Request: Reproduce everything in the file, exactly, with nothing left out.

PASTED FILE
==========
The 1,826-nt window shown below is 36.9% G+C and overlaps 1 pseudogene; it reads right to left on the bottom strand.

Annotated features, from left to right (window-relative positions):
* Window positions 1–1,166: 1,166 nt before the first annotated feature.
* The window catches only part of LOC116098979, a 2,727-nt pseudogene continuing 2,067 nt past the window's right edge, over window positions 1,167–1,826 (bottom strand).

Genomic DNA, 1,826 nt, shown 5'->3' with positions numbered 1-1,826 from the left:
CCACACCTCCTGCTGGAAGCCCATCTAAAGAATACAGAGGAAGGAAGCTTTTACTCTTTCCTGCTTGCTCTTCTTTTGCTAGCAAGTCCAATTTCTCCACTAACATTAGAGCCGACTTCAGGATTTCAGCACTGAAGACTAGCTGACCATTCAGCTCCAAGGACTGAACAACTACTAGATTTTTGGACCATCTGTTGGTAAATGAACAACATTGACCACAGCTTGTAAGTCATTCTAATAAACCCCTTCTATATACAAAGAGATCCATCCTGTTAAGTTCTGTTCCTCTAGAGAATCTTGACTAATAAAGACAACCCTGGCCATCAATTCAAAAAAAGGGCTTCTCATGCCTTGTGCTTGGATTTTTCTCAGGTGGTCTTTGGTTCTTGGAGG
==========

The 1,826-nt window shown below is 36.9% G+C and overlaps 1 pseudogene; it reads right to left on the bottom strand.

Annotated features, from left to right (window-relative positions):
* Window positions 1–1,166: 1,166 nt before the first annotated feature.
* The window catches only part of LOC116098979, a 2,727-nt pseudogene continuing 2,067 nt past the window's right edge, over window positions 1,167–1,826 (bottom strand).

Genomic DNA, 1,826 nt, shown 5'->3' with positions numbered 1-1,826 from the left:
CCACACCTCCTGCTGGAAGCCCATCTAAAGAATACAGAGGAAGGAAGCTTTTACTCTTTCCTGCTTGCTCTTCTTTTGCTAGCAAGTCCAATTTCTCCACTAACATTAGAGCCGACTTCAGGATTTCAGCACTGAAGACTAGCTGACCATTCAGCTCCAAGGACTGAACAACTACTAGATTTTTGGACCATCTGTTGGTAAATGAACAACATTGACCACAGCTTGTAAGTCATTCTAATAAACCCCTTCTATATACAAAGAGATCCATCCTGTTAAGTTCTGTTCCTCTAGAGAATCTTGACTAATAAAGACAACCCTGGCCATCAATTCAAAAAAAGGGCTTCTCATGCCTTGTGCTTGGATTTTTCTCAGGTGGTCTTTGGTTCTTGGAGG